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A natural language processing (NLP) algorithm to identify patients with chronic cough, created and validated by Regenstrief Institute, Indiana University and Merck & Co. research scientists, is being recognized for its ingenuity and its potential.  

The paper describing the algorithm’s development, Identifying and Characterizing a Chronic Cough Cohort Through Electronic Health Records, was published in the June 2021 edition of Chest Journal, along with an editorial written by Akio Niimi, M.D., PhD. 

In the editorial, Dr. Niimi discussed the promise of the algorithm to improve chronic cough research. The condition is challenging to identify through electronic health records because it does not have an International Classification of Disease (ICD) code, therefore most indicators of the condition exist in unstructured data within the EHR. Cough is the most common complaint that leads patients to seek medical attention. Up to 40 percent of patients referred to specialist clinics do not learn the cause of their chronic cough, so this condition is an important research target.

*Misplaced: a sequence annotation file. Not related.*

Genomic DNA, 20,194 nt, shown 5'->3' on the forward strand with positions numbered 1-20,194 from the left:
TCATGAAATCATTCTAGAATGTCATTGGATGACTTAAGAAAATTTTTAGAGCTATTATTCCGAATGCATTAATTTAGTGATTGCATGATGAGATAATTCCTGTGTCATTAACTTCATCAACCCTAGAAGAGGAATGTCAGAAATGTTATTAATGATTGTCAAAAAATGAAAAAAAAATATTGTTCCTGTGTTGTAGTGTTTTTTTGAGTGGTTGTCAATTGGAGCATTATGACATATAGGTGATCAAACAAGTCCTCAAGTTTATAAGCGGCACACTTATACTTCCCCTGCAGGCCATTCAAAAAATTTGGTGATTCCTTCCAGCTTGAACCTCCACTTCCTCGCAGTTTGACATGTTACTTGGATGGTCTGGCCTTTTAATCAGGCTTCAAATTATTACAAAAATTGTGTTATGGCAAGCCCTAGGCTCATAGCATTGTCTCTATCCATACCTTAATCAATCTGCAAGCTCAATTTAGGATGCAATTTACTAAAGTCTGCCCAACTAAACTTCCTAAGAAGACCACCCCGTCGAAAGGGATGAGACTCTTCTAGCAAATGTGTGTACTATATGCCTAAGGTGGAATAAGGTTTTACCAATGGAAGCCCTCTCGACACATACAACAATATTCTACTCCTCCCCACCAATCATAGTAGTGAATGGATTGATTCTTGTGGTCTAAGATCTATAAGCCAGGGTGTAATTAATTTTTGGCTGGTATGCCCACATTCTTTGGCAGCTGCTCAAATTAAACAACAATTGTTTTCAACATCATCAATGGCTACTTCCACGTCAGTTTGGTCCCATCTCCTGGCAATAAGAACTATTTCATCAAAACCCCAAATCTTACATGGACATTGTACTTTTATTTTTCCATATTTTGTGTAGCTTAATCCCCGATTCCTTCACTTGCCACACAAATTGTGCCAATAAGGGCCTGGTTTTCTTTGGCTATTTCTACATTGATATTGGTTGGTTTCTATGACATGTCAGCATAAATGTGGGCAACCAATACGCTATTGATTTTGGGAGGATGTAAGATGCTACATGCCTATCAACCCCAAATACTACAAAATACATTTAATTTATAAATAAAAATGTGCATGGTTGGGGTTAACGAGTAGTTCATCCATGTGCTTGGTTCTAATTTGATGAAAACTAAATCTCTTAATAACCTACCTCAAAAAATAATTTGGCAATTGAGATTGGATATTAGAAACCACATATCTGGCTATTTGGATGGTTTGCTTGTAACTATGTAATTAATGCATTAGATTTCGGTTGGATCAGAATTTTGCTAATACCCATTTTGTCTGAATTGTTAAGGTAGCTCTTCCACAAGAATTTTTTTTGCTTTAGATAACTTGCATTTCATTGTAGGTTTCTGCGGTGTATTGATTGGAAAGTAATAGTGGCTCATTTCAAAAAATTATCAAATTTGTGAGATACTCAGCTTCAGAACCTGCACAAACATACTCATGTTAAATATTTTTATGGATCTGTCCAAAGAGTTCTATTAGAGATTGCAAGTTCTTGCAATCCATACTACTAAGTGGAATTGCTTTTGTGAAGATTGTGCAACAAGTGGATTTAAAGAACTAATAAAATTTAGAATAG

In the study, led by Regenstrief research scientist and IU School of Medicine professor Michael Weiner, M.D., MPH, the algorithm improved detection of chronic cough patients nearly seven-fold and created the largest chronic cough cohort ever recorded. 

Dr. Niimi states that chronic cough characterization from the EHR by NLP shows great potential as a research tool, enabling large cohort studies that were not possible before.  

Funding for this research came from Merck & Co., Inc. This is part of a partnership between Regenstrief Institute and Merck to collaborate on projects using clinical data to inform delivery of healthcare. 

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